Atholl Brose: The Drink for all your Candlemas Libations

Mmm...such creamy lusciousness!

Mmm…such creamy lusciousness!  No idea where I stole this photo from, sorry.

I’d never heard of Atholl Brose before I joined up with Hartwood grove. Our High Priestess has a great tenure with the Society for Creative Anachronism and, as such, has picked up some truly medieval odds and ends she’s tucked into her practice. One of them is making Atholl Brose as the liquid libation for Candlemas.  It’s a Scottish drink that’s been around in some form or another since at least the late 1400s.  And man, is this oldie a goodie.  All I can say is that it’s a good thing we only make it for Candlemas, or else we’d all be big as houses! It’s got the eye-rolling goodness of sweet cream augmented by field honey, fortified by oat brose, and tempered with the slow burn of a whisky. I dare anyone not to fall in love.

The traditional recipes I have found have 7 parts oatmeal brose to 7 parts whisky along with 5 parts cream and 1 part honey. However, our proportions in Soma Sidhe are more like 2 parts brose, 2 parts cream, and 1 part honey, and then every individual adding whisky to taste.  This is a bit too sweet for me, so I halve the honey.  (And if I’m drinking it virgin, I add more brose to my portion.)

Oatmeal brose is, for all intents and purposes, oat milk. However, it’s oat milk without any salt, sweeteners, or any other flavorings. Therefore, I think it’s best to make this yourself rather than buying a carton of oat milk at your local health-conscious grocery. To make the drink from start to finish, here is what I do:

Atholl Brose

To make approximately 2 cups brose:

  • 1 cup oats*
  • Filtered water
  • Blender, fine sieve, muslin cloth

*Any type of oats are fine:  quick, old-fashioned, or steel-cut.  However, if using steel cut, it really is best to soak them overnight.  If you want to be fancy, toast them before hand.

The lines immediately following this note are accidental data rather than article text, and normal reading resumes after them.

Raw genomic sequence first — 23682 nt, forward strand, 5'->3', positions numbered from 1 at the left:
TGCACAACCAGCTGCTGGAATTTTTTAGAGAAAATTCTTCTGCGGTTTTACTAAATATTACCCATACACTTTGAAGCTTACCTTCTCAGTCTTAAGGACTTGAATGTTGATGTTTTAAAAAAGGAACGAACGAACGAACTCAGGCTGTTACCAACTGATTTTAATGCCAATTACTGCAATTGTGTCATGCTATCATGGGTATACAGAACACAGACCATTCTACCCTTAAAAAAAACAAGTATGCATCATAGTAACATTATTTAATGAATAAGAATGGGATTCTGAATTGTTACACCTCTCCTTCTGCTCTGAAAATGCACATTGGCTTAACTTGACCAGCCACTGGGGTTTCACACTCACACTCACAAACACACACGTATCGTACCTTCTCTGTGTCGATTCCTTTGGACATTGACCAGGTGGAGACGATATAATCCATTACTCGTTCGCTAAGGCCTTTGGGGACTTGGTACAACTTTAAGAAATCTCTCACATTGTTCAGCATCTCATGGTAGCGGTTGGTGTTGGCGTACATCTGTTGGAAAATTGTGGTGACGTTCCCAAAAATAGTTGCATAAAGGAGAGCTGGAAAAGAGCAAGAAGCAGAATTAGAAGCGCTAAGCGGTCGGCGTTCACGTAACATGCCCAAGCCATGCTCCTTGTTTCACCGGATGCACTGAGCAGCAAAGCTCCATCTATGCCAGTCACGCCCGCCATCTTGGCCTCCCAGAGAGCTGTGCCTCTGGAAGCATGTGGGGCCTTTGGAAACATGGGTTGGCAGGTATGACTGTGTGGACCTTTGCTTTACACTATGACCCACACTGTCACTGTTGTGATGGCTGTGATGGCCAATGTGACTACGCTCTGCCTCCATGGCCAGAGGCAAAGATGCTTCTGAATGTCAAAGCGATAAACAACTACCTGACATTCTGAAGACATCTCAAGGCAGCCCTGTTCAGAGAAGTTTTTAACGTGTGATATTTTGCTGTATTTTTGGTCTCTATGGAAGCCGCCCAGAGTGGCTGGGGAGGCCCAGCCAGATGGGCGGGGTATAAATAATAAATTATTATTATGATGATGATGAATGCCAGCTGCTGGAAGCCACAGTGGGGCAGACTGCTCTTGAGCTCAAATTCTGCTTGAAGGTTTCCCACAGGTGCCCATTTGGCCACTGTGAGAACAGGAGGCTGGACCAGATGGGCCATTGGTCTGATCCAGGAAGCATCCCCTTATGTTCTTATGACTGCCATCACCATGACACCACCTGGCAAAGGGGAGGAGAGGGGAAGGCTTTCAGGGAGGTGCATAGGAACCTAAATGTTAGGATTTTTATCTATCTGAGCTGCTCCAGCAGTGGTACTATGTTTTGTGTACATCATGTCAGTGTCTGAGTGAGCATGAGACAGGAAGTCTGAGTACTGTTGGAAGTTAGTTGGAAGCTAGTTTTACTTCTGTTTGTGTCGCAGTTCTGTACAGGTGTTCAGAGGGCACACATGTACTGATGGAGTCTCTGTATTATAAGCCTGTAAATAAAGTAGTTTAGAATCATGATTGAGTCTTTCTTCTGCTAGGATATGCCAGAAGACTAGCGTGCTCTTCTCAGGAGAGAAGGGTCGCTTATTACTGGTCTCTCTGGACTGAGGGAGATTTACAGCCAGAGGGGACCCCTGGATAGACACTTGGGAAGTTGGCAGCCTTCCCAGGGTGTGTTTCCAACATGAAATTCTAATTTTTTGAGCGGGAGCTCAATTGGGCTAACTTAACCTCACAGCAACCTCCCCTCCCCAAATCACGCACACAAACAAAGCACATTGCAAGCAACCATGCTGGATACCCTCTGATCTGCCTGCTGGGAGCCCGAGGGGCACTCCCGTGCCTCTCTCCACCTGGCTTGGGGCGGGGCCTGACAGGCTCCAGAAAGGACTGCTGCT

Place at least 1 cup of oats into a blender with three cups of water and blend for perhaps five minutes or so.  Let the mixture sit for a few minutes, then pulse again.  Strain the pulp through a bouillon strainer, a nut milk bag, or a cheesecloth lined colander and let the liquid drain away from the pulp until you have at least 2 cups of brose or oat milk.  The liquid should be opaque and about as thick as 1 or 2% milk.

To make the finished drink:

  • 1/2-1 cup honey
  • 2 cups brose
  • 2 cups heavy cream
  • approximately 2 cups whisky

Pour 1/2-1 cup of honey into a Pyrex bowl or measuring cup and microwave for a minute or until the honey is runny but not hot.  Pour the honey into a blender and add the 2 cups of brose.  (Optional: a pinch of salt can also be added at this time if desired.)  Blend until the honey is fully dissolved, then add 2 cups of heavy cream and pulse a couple times to incorporate.  (Do not blend long, lest you turn your drink into butter.)

Adding whisky to the whole lot can make it curdle if it sits for very long or is refrigerated.  Therefore, I prefer to add the spirits just prior to serving.  If adding whisky to the whole batch, stir 2 cups of whisky in.  Alternately, let everyone add whisky to taste to their own portion.

Obviously, bourbon could be used here, too.  Bear in mind, though, that this is not a beverage helped by a fine single-malt, so don’t waste the really good stuff.  In fact, atholl brose does amazing things to really cheap whisky.  In the $10 paint stripper stuff from Costco pictured below, it brought out tons of vanilla, oak, and snickerdoodle notes.  If you are wanting a single-malt, I would caution you to stay away from the peaty, smokey whiskies.  Milder singles like Glen Morangie or The Macallan would be about right for this application…although entirely overkill.   Slàinte Mhath!

The atholl brose I made for this Candlemas, along with a Brigit statue that was my birthday present this past year.

The atholl brose I made for this Candlemas, along with a Brigit statue that was my birthday present this past year.

Leave a Reply

Fill in your details below or click an icon to log in: Logo

You are commenting using your account. Log Out / Change )

Twitter picture

You are commenting using your Twitter account. Log Out / Change )

Facebook photo

You are commenting using your Facebook account. Log Out / Change )

Google+ photo

You are commenting using your Google+ account. Log Out / Change )

Connecting to %s